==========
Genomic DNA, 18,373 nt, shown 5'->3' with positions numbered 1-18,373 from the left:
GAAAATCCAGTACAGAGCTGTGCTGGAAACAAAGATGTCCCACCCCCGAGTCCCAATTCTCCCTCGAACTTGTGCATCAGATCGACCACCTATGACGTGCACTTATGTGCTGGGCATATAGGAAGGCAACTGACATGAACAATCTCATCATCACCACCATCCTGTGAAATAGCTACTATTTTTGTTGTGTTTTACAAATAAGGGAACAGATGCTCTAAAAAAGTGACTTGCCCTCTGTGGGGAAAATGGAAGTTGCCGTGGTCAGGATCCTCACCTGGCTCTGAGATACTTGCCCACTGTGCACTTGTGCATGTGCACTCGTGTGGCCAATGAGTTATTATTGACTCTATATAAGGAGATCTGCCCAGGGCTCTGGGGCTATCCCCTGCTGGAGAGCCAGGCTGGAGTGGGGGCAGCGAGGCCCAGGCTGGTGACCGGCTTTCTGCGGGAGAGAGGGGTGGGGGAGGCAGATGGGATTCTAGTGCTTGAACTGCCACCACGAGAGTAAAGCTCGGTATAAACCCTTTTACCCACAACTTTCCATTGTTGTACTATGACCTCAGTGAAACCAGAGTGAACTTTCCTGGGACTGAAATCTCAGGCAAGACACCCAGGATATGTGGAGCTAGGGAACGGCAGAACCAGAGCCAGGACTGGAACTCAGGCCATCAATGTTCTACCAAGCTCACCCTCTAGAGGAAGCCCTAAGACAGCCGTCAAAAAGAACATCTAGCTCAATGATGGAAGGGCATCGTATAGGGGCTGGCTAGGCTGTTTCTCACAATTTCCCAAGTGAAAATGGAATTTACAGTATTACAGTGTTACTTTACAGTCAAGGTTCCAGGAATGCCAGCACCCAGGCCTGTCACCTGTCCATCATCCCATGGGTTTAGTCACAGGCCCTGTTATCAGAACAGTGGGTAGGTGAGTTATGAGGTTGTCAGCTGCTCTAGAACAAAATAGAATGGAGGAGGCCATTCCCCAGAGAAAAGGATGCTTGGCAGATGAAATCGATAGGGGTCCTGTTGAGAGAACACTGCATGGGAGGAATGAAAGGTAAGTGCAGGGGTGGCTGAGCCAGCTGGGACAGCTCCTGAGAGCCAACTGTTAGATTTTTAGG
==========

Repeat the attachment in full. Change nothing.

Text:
Genomic DNA, 18,373 nt, shown 5'->3' with positions numbered 1-18,373 from the left:
GAAAATCCAGTACAGAGCTGTGCTGGAAACAAAGATGTCCCACCCCCGAGTCCCAATTCTCCCTCGAACTTGTGCATCAGATCGACCACCTATGACGTGCACTTATGTGCTGGGCATATAGGAAGGCAACTGACATGAACAATCTCATCATCACCACCATCCTGTGAAATAGCTACTATTTTTGTTGTGTTTTACAAATAAGGGAACAGATGCTCTAAAAAAGTGACTTGCCCTCTGTGGGGAAAATGGAAGTTGCCGTGGTCAGGATCCTCACCTGGCTCTGAGATACTTGCCCACTGTGCACTTGTGCATGTGCACTCGTGTGGCCAATGAGTTATTATTGACTCTATATAAGGAGATCTGCCCAGGGCTCTGGGGCTATCCCCTGCTGGAGAGCCAGGCTGGAGTGGGGGCAGCGAGGCCCAGGCTGGTGACCGGCTTTCTGCGGGAGAGAGGGGTGGGGGAGGCAGATGGGATTCTAGTGCTTGAACTGCCACCACGAGAGTAAAGCTCGGTATAAACCCTTTTACCCACAACTTTCCATTGTTGTACTATGACCTCAGTGAAACCAGAGTGAACTTTCCTGGGACTGAAATCTCAGGCAAGACACCCAGGATATGTGGAGCTAGGGAACGGCAGAACCAGAGCCAGGACTGGAACTCAGGCCATCAATGTTCTACCAAGCTCACCCTCTAGAGGAAGCCCTAAGACAGCCGTCAAAAAGAACATCTAGCTCAATGATGGAAGGGCATCGTATAGGGGCTGGCTAGGCTGTTTCTCACAATTTCCCAAGTGAAAATGGAATTTACAGTATTACAGTGTTACTTTACAGTCAAGGTTCCAGGAATGCCAGCACCCAGGCCTGTCACCTGTCCATCATCCCATGGGTTTAGTCACAGGCCCTGTTATCAGAACAGTGGGTAGGTGAGTTATGAGGTTGTCAGCTGCTCTAGAACAAAATAGAATGGAGGAGGCCATTCCCCAGAGAAAAGGATGCTTGGCAGATGAAATCGATAGGGGTCCTGTTGAGAGAACACTGCATGGGAGGAATGAAAGGTAAGTGCAGGGGTGGCTGAGCCAGCTGGGACAGCTCCTGAGAGCCAACTGTTAGATTTTTAGG